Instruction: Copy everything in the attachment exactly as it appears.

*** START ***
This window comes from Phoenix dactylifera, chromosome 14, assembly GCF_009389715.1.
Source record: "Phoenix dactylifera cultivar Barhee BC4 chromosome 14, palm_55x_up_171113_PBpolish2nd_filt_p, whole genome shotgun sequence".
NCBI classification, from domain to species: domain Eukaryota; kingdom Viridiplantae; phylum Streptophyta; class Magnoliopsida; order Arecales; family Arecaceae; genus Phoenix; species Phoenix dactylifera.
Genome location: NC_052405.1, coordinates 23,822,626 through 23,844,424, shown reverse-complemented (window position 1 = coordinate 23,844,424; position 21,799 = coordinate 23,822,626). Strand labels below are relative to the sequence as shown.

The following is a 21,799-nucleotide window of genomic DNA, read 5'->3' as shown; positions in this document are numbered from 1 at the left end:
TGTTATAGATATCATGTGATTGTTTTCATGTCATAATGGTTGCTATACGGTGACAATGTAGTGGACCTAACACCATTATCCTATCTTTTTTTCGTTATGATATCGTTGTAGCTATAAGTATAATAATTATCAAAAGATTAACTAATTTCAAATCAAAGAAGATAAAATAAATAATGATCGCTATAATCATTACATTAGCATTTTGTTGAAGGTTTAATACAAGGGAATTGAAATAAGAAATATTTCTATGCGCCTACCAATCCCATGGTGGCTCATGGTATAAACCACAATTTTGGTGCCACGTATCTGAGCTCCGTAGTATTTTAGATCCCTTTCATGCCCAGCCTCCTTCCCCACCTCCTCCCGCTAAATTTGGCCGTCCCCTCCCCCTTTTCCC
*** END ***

This window comes from Phoenix dactylifera, chromosome 14, assembly GCF_009389715.1.
Source record: "Phoenix dactylifera cultivar Barhee BC4 chromosome 14, palm_55x_up_171113_PBpolish2nd_filt_p, whole genome shotgun sequence".
NCBI classification, from domain to species: domain Eukaryota; kingdom Viridiplantae; phylum Streptophyta; class Magnoliopsida; order Arecales; family Arecaceae; genus Phoenix; species Phoenix dactylifera.
Genome location: NC_052405.1, coordinates 23,822,626 through 23,844,424, shown reverse-complemented (window position 1 = coordinate 23,844,424; position 21,799 = coordinate 23,822,626). Strand labels below are relative to the sequence as shown.

The following is a 21,799-nucleotide window of genomic DNA, read 5'->3' as shown; positions in this document are numbered from 1 at the left end:
TGTTATAGATATCATGTGATTGTTTTCATGTCATAATGGTTGCTATACGGTGACAATGTAGTGGACCTAACACCATTATCCTATCTTTTTTTCGTTATGATATCGTTGTAGCTATAAGTATAATAATTATCAAAAGATTAACTAATTTCAAATCAAAGAAGATAAAATAAATAATGATCGCTATAATCATTACATTAGCATTTTGTTGAAGGTTTAATACAAGGGAATTGAAATAAGAAATATTTCTATGCGCCTACCAATCCCATGGTGGCTCATGGTATAAACCACAATTTTGGTGCCACGTATCTGAGCTCCGTAGTATTTTAGATCCCTTTCATGCCCAGCCTCCTTCCCCACCTCCTCCCGCTAAATTTGGCCGTCCCCTCCCCCTTTTCCC